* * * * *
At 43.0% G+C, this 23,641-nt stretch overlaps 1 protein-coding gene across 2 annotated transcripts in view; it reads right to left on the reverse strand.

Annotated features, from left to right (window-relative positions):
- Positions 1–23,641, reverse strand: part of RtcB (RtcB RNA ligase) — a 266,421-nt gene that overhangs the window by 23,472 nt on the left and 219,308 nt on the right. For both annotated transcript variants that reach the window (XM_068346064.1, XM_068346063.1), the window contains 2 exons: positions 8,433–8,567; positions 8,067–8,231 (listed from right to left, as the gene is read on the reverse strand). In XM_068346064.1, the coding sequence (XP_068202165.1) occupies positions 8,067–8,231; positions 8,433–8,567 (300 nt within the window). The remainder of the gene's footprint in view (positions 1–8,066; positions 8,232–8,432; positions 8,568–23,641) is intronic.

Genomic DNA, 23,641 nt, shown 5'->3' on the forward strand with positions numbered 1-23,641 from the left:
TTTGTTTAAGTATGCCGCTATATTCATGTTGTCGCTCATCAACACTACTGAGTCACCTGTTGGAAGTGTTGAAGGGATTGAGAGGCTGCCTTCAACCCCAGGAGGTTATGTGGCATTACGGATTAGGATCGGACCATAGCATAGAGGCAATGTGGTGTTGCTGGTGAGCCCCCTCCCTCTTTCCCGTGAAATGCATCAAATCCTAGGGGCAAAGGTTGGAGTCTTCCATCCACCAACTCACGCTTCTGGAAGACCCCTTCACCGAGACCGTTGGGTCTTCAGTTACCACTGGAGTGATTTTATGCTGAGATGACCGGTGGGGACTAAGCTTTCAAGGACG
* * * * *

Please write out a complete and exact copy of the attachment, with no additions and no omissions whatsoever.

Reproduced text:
At 43.0% G+C, this 23,641-nt stretch overlaps 1 protein-coding gene across 2 annotated transcripts in view; it reads right to left on the reverse strand.

Annotated features, from left to right (window-relative positions):
- Positions 1–23,641, reverse strand: part of RtcB (RtcB RNA ligase) — a 266,421-nt gene that overhangs the window by 23,472 nt on the left and 219,308 nt on the right. For both annotated transcript variants that reach the window (XM_068346064.1, XM_068346063.1), the window contains 2 exons: positions 8,433–8,567; positions 8,067–8,231 (listed from right to left, as the gene is read on the reverse strand). In XM_068346064.1, the coding sequence (XP_068202165.1) occupies positions 8,067–8,231; positions 8,433–8,567 (300 nt within the window). The remainder of the gene's footprint in view (positions 1–8,066; positions 8,232–8,432; positions 8,568–23,641) is intronic.

Genomic DNA, 23,641 nt, shown 5'->3' on the forward strand with positions numbered 1-23,641 from the left:
TTTGTTTAAGTATGCCGCTATATTCATGTTGTCGCTCATCAACACTACTGAGTCACCTGTTGGAAGTGTTGAAGGGATTGAGAGGCTGCCTTCAACCCCAGGAGGTTATGTGGCATTACGGATTAGGATCGGACCATAGCATAGAGGCAATGTGGTGTTGCTGGTGAGCCCCCTCCCTCTTTCCCGTGAAATGCATCAAATCCTAGGGGCAAAGGTTGGAGTCTTCCATCCACCAACTCACGCTTCTGGAAGACCCCTTCACCGAGACCGTTGGGTCTTCAGTTACCACTGGAGTGATTTTATGCTGAGATGACCGGTGGGGACTAAGCTTTCAAGGACG